Tag Archives: Laurence Sterne

Marginalia, no.249

Every man chooses to be present at the shaving of his own beard (though there is no rule without an exception)…

~ Laurence Sterne, Tristram Shandy

I’ve had this beard for more than two years, though I keep it fairly short. I might have shaved it off a hundred times already except that when my children see fresh-faced photos of the former me they point and laugh and tell me I looked “ridiculous.” I think it was Meister Eckhart who said that desiring something was the same as possessing it. I doubt he counted smooth cheeks among his own desiderata. But I believe that somewhere in the mind of God or an alternate universe I’m contentedly shaving my beard this very minute. I may even be humming ‘What a Wonderful World’ …or ‘Surrey with the Fringe on Top.’ I can’t be sure which one because I’m not present for it.


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Marginalia, no.224

For what is war? …What is it but the getting together of quiet and harmless people, with their swords in their hands, to keep the ambitious and the turbulent within bounds?

~ Laurence Sterne, Tristram Shandy

Rather than kill their enemies, Indians of the great plains would sometimes count coup on them – which meant to approach near enough on the battlefield so that they might have killed or injured them, but only to tap them with a stick instead. It was a symbolic deathblow, a humiliation. In the western world, since the age of chivalry, we’ve been more concerned to preserve the honor of the ambitious and turbulent than to preserve their lives. This we call civilization.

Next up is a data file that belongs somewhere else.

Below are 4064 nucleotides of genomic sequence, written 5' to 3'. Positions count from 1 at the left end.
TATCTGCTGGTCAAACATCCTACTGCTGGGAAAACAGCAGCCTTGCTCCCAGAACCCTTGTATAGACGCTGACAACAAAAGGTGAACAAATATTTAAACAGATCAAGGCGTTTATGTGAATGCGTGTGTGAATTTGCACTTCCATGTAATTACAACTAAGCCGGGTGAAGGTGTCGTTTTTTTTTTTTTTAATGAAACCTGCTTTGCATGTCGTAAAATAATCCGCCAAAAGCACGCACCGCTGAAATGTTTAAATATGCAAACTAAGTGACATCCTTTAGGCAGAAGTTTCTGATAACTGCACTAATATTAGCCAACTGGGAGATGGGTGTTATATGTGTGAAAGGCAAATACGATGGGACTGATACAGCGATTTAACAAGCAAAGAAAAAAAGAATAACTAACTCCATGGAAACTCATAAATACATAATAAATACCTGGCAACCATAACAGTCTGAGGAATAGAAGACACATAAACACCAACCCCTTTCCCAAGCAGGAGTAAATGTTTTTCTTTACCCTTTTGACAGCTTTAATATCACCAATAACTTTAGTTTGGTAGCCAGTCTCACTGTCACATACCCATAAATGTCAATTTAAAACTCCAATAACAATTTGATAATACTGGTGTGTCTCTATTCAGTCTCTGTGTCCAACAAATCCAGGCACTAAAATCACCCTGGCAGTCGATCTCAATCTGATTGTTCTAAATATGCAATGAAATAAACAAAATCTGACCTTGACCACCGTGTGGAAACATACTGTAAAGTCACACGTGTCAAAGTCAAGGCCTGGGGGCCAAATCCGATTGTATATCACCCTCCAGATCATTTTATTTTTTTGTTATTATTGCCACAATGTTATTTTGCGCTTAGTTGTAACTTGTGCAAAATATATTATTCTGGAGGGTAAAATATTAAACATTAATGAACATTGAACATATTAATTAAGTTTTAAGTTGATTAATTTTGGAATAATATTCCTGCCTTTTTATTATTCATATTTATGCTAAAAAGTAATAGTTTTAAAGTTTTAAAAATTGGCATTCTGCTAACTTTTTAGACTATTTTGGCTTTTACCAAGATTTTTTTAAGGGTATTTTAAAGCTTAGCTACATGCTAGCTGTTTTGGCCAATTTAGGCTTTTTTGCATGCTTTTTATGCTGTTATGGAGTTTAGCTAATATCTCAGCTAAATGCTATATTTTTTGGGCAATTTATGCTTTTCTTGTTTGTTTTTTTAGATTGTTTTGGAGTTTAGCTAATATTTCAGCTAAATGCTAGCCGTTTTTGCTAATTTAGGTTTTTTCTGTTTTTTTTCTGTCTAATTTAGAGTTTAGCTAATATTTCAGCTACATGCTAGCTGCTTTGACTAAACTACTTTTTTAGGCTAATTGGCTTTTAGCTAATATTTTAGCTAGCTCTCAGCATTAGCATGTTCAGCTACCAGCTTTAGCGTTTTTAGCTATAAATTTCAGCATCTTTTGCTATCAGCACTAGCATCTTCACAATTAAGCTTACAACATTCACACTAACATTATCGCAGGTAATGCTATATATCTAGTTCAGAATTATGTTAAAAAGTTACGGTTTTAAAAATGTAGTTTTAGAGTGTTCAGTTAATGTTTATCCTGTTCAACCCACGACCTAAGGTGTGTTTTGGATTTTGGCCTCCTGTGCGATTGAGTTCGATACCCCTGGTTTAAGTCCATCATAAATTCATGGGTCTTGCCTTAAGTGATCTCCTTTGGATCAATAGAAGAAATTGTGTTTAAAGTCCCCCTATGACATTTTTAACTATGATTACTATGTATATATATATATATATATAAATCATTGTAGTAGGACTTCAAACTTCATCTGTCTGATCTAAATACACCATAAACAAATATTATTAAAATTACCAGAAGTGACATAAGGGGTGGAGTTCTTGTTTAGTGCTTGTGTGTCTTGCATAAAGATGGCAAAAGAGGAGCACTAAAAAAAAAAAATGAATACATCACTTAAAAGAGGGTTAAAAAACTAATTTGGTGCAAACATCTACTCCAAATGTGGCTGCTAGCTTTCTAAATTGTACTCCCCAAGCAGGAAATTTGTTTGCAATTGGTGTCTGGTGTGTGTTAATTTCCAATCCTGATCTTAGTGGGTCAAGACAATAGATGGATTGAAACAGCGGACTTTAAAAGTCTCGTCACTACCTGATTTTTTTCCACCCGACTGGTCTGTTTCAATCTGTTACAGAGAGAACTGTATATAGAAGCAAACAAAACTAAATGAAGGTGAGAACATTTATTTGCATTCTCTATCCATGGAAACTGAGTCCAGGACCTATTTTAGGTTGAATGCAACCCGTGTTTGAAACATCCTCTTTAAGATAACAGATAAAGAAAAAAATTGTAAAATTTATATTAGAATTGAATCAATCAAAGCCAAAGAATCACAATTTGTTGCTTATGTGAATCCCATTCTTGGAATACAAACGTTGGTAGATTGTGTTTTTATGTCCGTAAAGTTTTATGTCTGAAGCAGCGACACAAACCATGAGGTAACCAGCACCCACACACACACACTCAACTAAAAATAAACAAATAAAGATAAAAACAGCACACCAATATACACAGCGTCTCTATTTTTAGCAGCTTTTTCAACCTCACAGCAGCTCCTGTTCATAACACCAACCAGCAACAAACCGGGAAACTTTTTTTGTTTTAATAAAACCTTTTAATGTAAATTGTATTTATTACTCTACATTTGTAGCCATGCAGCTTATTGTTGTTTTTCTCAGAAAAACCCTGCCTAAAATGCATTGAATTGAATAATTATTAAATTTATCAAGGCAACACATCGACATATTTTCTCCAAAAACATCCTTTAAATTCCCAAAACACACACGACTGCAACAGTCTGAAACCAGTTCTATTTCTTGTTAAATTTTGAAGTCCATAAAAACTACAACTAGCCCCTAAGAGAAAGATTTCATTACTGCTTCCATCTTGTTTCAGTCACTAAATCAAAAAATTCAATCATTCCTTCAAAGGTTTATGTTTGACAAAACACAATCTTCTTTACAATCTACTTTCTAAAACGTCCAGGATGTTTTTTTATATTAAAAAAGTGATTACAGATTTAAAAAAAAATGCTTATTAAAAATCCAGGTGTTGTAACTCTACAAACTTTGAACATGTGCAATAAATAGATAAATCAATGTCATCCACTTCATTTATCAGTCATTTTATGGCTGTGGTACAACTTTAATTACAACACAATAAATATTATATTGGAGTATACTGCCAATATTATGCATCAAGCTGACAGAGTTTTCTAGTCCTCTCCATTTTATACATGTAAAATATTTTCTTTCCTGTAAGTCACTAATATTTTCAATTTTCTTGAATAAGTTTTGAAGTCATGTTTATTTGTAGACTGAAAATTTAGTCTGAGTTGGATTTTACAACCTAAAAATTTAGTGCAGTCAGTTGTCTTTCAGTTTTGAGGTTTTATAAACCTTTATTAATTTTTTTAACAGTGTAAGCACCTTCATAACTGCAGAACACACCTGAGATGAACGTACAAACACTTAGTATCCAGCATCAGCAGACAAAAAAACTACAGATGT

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The Eloquent Bones

I recently found myself at a little shop in north Berkeley pondering a drawerful of worn beaver incisors and a jar of coyote ulnas. The latter, I read, were discounted at three dollars each for purchases of one hundred or more. This seems a bit steep, but I don’t pretend to have a handle on the ulna market. Before leaving the store – a natural history museum cum wunderkammer supply outlet – it somehow became necessary for me to buy a splendid black springbok horn. It rests now on a shelf of my bookcase next to volumes by Borges, Calvino and W.G. Sebald.

For a bit more money I could have left with something quite different. Moving from the front of the shop to the back I pressed by flocks of pinned insects and Lucite-encased birds and amphibians. I glanced with alarm at buckets of antique doll parts and a gallery of detached alligator heads. I stopped short, however, when I saw, suspended from a wooden beam by bolts drilled into their skulls, three “fully articulated” human skeletons. Not casts, mind, but actual human skeletons.

On the avenue outside on that particular summer’s day I could have counted any number of young women dressed in less than adequate clothing, but it’s a rare thing to see anyone so terribly naked as these three were. It need not be so rare. There’s no lack of people about and every one of them is capable of producing a skeleton that might, one way or another, get left lying around. War or famine could supply the dearth, I suppose, but in the regular order of things we don’t meet dead persons. Not in the suburbs anyway.

If I hadn’t felt so queer just then I might have liked to ask the proprietor some questions. I would have asked him, for instance, if the resurrectionist’s trade was really still thriving (so to speak) lo this many years after Jerry Cruncher’s heyday? And how does one legitimately come by skeletons anyway? And were these produced domestically or were they imported? For any hope of an answer, I might have posed some questions to the bones too: “Tell me, was it a lifelong ambition of yours to make a career as a memento mori? And on the day you signed your corporal donation papers, did you ever imagine your ivories going for retail at prices like these?”